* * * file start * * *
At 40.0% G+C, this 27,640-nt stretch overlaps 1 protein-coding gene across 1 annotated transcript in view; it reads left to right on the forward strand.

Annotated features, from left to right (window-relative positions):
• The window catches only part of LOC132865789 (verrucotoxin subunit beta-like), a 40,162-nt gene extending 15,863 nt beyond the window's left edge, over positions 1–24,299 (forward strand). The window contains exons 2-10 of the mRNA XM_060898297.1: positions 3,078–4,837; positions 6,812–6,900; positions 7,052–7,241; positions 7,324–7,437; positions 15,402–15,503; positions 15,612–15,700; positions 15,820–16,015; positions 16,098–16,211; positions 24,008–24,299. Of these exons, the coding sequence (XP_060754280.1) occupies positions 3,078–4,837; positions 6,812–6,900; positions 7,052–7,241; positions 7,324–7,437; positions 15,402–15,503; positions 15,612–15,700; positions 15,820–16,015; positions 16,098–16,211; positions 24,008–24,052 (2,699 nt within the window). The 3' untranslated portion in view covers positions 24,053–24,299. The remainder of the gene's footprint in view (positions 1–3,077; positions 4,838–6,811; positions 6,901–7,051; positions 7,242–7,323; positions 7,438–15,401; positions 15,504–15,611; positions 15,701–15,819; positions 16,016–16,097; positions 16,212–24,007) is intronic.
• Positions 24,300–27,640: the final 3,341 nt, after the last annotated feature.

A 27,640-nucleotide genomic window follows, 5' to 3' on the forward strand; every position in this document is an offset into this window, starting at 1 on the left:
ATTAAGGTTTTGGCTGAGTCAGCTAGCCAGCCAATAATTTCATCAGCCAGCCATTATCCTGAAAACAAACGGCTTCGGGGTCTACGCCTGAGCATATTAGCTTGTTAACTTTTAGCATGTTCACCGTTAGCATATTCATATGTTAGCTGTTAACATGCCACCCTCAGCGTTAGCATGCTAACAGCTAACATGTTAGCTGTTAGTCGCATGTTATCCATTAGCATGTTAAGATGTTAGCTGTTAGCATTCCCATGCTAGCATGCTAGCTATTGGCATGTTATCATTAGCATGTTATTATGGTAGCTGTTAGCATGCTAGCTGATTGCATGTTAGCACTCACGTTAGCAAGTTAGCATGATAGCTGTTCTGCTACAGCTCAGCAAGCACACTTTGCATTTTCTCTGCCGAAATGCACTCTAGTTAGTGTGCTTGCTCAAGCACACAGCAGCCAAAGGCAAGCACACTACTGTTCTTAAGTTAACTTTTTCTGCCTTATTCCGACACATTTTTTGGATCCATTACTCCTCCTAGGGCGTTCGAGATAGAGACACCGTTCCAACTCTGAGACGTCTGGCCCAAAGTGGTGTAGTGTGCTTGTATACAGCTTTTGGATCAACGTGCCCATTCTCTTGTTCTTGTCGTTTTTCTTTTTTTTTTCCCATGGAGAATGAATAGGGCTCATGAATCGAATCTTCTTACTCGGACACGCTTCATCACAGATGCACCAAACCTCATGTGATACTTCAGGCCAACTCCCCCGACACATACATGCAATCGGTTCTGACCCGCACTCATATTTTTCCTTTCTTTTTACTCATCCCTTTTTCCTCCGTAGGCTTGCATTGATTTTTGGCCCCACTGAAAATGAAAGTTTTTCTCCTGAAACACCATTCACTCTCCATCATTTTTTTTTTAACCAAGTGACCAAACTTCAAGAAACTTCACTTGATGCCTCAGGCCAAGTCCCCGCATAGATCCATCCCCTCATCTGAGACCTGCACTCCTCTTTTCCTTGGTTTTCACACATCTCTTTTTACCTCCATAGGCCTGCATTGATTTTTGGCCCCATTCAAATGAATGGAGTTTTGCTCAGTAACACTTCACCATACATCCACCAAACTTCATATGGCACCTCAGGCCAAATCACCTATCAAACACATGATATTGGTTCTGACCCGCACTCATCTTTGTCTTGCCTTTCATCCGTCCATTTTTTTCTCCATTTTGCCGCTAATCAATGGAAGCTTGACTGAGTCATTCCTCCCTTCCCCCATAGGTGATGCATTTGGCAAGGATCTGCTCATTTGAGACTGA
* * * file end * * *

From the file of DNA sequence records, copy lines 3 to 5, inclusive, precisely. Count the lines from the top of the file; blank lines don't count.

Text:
• The window catches only part of LOC132865789 (verrucotoxin subunit beta-like), a 40,162-nt gene extending 15,863 nt beyond the window's left edge, over positions 1–24,299 (forward strand). The window contains exons 2-10 of the mRNA XM_060898297.1: positions 3,078–4,837; positions 6,812–6,900; positions 7,052–7,241; positions 7,324–7,437; positions 15,402–15,503; positions 15,612–15,700; positions 15,820–16,015; positions 16,098–16,211; positions 24,008–24,299. Of these exons, the coding sequence (XP_060754280.1) occupies positions 3,078–4,837; positions 6,812–6,900; positions 7,052–7,241; positions 7,324–7,437; positions 15,402–15,503; positions 15,612–15,700; positions 15,820–16,015; positions 16,098–16,211; positions 24,008–24,052 (2,699 nt within the window). The 3' untranslated portion in view covers positions 24,053–24,299. The remainder of the gene's footprint in view (positions 1–3,077; positions 4,838–6,811; positions 6,901–7,051; positions 7,242–7,323; positions 7,438–15,401; positions 15,504–15,611; positions 15,701–15,819; positions 16,016–16,097; positions 16,212–24,007) is intronic.
• Positions 24,300–27,640: the final 3,341 nt, after the last annotated feature.

A 27,640-nucleotide genomic window follows, 5' to 3' on the forward strand; every position in this document is an offset into this window, starting at 1 on the left: